Transplant strategies in relapsed/refractory Hodgkin lymphoma

Gunjan L. Shah and Craig H. Moskowitz


The majority of patients with Hodgkin Lymphoma (HL) are cured with initial therapy. However, high dose therapy with autologous hematopoietic cell transplant (AHCT) allows for the cure of an additional portion of patients with relapsed or primary refractory disease (rrHL). PET negative complete remission (CR) prior to AHCT is critical for long-term disease control. Several salvage options are available with comparable response rates, and the choice can be dependent of comorbidities and logistics. Radiation therapy can also improve the remission rate and is an important therapeutic option for selected patients. BV maintenance after AHCT is beneficial in patients at high risk for relapse, especially those with more than one risk factor, but can have the possibility of significant side effects, primarily neuropathy. Newer agents with novel mechanisms of action are under investigation to improve response rates for patients with subsequent relapse, though are not curative alone. BV and the checkpoint inhibitors nivolumab and pembrolizumab are very effective with limited side effects and can bridge patients to curative allogeneic transplants (allo HCT). Consideration for immune mediated toxicities, the timing of allo HCT based on response, and the potential for increased graft versus host disease remain important. Overall, prospective investigations continue to improve outcomes and minimize toxicity for rrHL patients.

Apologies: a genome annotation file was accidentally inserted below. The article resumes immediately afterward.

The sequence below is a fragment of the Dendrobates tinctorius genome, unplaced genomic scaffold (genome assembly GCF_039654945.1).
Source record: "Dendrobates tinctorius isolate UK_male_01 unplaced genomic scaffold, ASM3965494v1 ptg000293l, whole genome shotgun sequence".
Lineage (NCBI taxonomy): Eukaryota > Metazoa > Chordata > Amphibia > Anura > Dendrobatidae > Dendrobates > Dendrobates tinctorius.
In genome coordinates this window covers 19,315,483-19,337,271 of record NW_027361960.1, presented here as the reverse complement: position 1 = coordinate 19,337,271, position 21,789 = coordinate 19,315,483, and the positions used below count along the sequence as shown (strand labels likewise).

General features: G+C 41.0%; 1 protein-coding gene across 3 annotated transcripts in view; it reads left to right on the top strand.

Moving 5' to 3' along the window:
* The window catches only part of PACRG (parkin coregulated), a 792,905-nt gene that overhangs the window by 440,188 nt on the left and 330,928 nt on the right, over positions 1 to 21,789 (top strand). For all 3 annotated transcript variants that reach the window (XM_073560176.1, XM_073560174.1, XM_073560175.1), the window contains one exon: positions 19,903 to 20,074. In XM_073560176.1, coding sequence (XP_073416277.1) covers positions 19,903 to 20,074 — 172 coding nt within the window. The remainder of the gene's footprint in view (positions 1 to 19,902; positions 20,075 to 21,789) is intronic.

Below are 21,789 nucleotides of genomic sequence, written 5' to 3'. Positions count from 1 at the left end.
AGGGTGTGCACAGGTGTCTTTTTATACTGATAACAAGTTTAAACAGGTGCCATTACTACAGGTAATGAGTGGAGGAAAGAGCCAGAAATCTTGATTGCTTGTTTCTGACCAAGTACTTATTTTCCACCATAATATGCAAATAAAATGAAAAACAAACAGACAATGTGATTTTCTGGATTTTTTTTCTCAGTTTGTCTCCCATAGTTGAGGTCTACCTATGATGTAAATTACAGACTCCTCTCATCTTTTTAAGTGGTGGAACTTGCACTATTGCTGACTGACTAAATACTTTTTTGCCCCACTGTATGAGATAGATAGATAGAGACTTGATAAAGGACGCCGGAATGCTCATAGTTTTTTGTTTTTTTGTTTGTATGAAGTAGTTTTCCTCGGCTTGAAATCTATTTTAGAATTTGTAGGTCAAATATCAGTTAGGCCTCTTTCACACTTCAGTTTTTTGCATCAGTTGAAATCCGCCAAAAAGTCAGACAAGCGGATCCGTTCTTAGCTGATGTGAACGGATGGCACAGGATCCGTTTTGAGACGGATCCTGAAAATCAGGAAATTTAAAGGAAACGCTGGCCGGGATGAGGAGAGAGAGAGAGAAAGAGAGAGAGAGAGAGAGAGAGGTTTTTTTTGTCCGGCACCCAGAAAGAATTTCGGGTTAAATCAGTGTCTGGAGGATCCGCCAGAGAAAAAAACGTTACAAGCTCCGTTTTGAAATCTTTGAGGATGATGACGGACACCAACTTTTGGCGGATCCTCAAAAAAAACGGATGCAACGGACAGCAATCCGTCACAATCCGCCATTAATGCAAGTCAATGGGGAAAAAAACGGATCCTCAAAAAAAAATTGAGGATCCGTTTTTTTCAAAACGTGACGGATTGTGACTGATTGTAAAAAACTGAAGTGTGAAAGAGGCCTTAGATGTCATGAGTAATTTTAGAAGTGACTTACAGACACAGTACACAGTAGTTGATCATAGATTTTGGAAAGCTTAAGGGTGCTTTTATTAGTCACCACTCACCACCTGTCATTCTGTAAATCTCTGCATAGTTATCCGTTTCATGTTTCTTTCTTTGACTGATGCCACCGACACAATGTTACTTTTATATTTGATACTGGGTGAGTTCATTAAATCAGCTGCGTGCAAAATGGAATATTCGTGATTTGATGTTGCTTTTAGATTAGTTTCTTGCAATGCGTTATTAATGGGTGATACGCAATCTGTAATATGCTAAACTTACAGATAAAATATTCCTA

• Submitted September 7, 2017.
  • Accepted November 28, 2017.